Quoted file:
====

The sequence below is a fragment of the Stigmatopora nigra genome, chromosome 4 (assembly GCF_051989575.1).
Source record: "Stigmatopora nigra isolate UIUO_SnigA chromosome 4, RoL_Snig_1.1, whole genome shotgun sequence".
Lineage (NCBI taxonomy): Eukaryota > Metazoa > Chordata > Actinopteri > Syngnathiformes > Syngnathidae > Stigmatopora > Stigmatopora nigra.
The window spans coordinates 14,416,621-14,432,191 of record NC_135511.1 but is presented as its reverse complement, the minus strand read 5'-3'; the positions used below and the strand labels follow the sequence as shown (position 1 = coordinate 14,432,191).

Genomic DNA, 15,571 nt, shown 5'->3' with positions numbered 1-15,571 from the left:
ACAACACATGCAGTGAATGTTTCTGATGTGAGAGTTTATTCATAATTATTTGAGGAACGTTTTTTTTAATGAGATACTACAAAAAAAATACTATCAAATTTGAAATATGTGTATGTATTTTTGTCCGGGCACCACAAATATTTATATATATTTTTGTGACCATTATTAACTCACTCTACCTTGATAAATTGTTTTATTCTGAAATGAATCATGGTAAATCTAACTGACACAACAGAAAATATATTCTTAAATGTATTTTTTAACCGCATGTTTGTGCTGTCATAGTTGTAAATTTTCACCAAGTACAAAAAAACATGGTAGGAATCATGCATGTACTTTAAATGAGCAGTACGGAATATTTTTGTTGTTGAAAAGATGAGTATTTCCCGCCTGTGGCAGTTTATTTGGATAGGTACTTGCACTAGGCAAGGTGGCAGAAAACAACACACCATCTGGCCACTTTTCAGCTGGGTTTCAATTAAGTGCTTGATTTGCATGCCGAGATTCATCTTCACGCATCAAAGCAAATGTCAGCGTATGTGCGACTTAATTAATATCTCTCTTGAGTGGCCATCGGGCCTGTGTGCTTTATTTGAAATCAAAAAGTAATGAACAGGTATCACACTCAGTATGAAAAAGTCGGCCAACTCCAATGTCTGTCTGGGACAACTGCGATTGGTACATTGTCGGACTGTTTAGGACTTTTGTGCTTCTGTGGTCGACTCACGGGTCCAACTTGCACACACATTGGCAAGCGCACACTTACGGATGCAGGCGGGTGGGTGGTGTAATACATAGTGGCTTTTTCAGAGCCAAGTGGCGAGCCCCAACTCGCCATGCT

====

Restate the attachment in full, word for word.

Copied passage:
The sequence below is a fragment of the Stigmatopora nigra genome, chromosome 4 (assembly GCF_051989575.1).
Source record: "Stigmatopora nigra isolate UIUO_SnigA chromosome 4, RoL_Snig_1.1, whole genome shotgun sequence".
Lineage (NCBI taxonomy): Eukaryota > Metazoa > Chordata > Actinopteri > Syngnathiformes > Syngnathidae > Stigmatopora > Stigmatopora nigra.
The window spans coordinates 14,416,621-14,432,191 of record NC_135511.1 but is presented as its reverse complement, the minus strand read 5'-3'; the positions used below and the strand labels follow the sequence as shown (position 1 = coordinate 14,432,191).

Genomic DNA, 15,571 nt, shown 5'->3' with positions numbered 1-15,571 from the left:
ACAACACATGCAGTGAATGTTTCTGATGTGAGAGTTTATTCATAATTATTTGAGGAACGTTTTTTTTAATGAGATACTACAAAAAAAATACTATCAAATTTGAAATATGTGTATGTATTTTTGTCCGGGCACCACAAATATTTATATATATTTTTGTGACCATTATTAACTCACTCTACCTTGATAAATTGTTTTATTCTGAAATGAATCATGGTAAATCTAACTGACACAACAGAAAATATATTCTTAAATGTATTTTTTAACCGCATGTTTGTGCTGTCATAGTTGTAAATTTTCACCAAGTACAAAAAAACATGGTAGGAATCATGCATGTACTTTAAATGAGCAGTACGGAATATTTTTGTTGTTGAAAAGATGAGTATTTCCCGCCTGTGGCAGTTTATTTGGATAGGTACTTGCACTAGGCAAGGTGGCAGAAAACAACACACCATCTGGCCACTTTTCAGCTGGGTTTCAATTAAGTGCTTGATTTGCATGCCGAGATTCATCTTCACGCATCAAAGCAAATGTCAGCGTATGTGCGACTTAATTAATATCTCTCTTGAGTGGCCATCGGGCCTGTGTGCTTTATTTGAAATCAAAAAGTAATGAACAGGTATCACACTCAGTATGAAAAAGTCGGCCAACTCCAATGTCTGTCTGGGACAACTGCGATTGGTACATTGTCGGACTGTTTAGGACTTTTGTGCTTCTGTGGTCGACTCACGGGTCCAACTTGCACACACATTGGCAAGCGCACACTTACGGATGCAGGCGGGTGGGTGGTGTAATACATAGTGGCTTTTTCAGAGCCAAGTGGCGAGCCCCAACTCGCCATGCT